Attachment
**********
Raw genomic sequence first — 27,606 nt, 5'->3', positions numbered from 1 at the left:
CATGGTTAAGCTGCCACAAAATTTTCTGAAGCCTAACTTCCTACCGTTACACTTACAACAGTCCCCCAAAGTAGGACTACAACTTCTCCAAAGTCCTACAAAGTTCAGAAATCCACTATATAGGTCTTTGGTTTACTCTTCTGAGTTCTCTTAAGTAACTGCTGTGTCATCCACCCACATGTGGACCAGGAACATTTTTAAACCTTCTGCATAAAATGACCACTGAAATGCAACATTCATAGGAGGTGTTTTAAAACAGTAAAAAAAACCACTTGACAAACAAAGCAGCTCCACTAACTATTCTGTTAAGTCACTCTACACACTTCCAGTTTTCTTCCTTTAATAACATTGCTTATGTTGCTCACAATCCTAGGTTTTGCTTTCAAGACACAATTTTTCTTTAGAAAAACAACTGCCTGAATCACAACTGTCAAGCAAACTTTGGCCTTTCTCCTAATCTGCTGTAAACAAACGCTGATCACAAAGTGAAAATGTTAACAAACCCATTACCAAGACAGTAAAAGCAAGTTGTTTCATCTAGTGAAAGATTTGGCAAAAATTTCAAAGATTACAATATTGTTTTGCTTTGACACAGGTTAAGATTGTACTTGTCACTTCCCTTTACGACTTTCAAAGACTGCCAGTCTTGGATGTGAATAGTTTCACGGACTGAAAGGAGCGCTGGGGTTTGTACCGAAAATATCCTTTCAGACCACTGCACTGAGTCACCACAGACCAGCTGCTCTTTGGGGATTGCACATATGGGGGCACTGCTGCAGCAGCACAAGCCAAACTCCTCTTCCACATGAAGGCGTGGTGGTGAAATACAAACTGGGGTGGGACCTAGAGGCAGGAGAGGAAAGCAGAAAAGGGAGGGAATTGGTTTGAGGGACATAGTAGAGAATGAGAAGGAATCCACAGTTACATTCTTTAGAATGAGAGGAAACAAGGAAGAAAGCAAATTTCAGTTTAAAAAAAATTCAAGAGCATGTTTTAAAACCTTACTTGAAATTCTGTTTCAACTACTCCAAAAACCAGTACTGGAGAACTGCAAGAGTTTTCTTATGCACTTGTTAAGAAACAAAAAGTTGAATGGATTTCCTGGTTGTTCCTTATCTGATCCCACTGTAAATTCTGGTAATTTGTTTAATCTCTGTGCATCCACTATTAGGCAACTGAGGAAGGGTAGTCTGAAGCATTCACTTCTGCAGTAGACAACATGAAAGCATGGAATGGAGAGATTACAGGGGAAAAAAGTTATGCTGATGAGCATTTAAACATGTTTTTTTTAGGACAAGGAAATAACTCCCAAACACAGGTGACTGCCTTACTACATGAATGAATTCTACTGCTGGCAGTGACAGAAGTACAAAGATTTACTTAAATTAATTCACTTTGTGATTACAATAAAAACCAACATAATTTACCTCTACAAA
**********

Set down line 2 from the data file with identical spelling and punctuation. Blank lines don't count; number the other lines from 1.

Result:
CATGGTTAAGCTGCCACAAAATTTTCTGAAGCCTAACTTCCTACCGTTACACTTACAACAGTCCCCCAAAGTAGGACTACAACTTCTCCAAAGTCCTACAAAGTTCAGAAATCCACTATATAGGTCTTTGGTTTACTCTTCTGAGTTCTCTTAAGTAACTGCTGTGTCATCCACCCACATGTGGACCAGGAACATTTTTAAACCTTCTGCATAAAATGACCACTGAAATGCAACATTCATAGGAGGTGTTTTAAAACAGTAAAAAAAACCACTTGACAAACAAAGCAGCTCCACTAACTATTCTGTTAAGTCACTCTACACACTTCCAGTTTTCTTCCTTTAATAACATTGCTTATGTTGCTCACAATCCTAGGTTTTGCTTTCAAGACACAATTTTTCTTTAGAAAAACAACTGCCTGAATCACAACTGTCAAGCAAACTTTGGCCTTTCTCCTAATCTGCTGTAAACAAACGCTGATCACAAAGTGAAAATGTTAACAAACCCATTACCAAGACAGTAAAAGCAAGTTGTTTCATCTAGTGAAAGATTTGGCAAAAATTTCAAAGATTACAATATTGTTTTGCTTTGACACAGGTTAAGATTGTACTTGTCACTTCCCTTTACGACTTTCAAAGACTGCCAGTCTTGGATGTGAATAGTTTCACGGACTGAAAGGAGCGCTGGGGTTTGTACCGAAAATATCCTTTCAGACCACTGCACTGAGTCACCACAGACCAGCTGCTCTTTGGGGATTGCACATATGGGGGCACTGCTGCAGCAGCACAAGCCAAACTCCTCTTCCACATGAAGGCGTGGTGGTGAAATACAAACTGGGGTGGGACCTAGAGGCAGGAGAGGAAAGCAGAAAAGGGAGGGAATTGGTTTGAGGGACATAGTAGAGAATGAGAAGGAATCCACAGTTACATTCTTTAGAATGAGAGGAAACAAGGAAGAAAGCAAATTTCAGTTTAAAAAAAATTCAAGAGCATGTTTTAAAACCTTACTTGAAATTCTGTTTCAACTACTCCAAAAACCAGTACTGGAGAACTGCAAGAGTTTTCTTATGCACTTGTTAAGAAACAAAAAGTTGAATGGATTTCCTGGTTGTTCCTTATCTGATCCCACTGTAAATTCTGGTAATTTGTTTAATCTCTGTGCATCCACTATTAGGCAACTGAGGAAGGGTAGTCTGAAGCATTCACTTCTGCAGTAGACAACATGAAAGCATGGAATGGAGAGATTACAGGGGAAAAAAGTTATGCTGATGAGCATTTAAACATGTTTTTTTTAGGACAAGGAAATAACTCCCAAACACAGGTGACTGCCTTACTACATGAATGAATTCTACTGCTGGCAGTGACAGAAGTACAAAGATTTACTTAAATTAATTCACTTTGTGATTACAATAAAAACCAACATAATTTACCTCTACAAA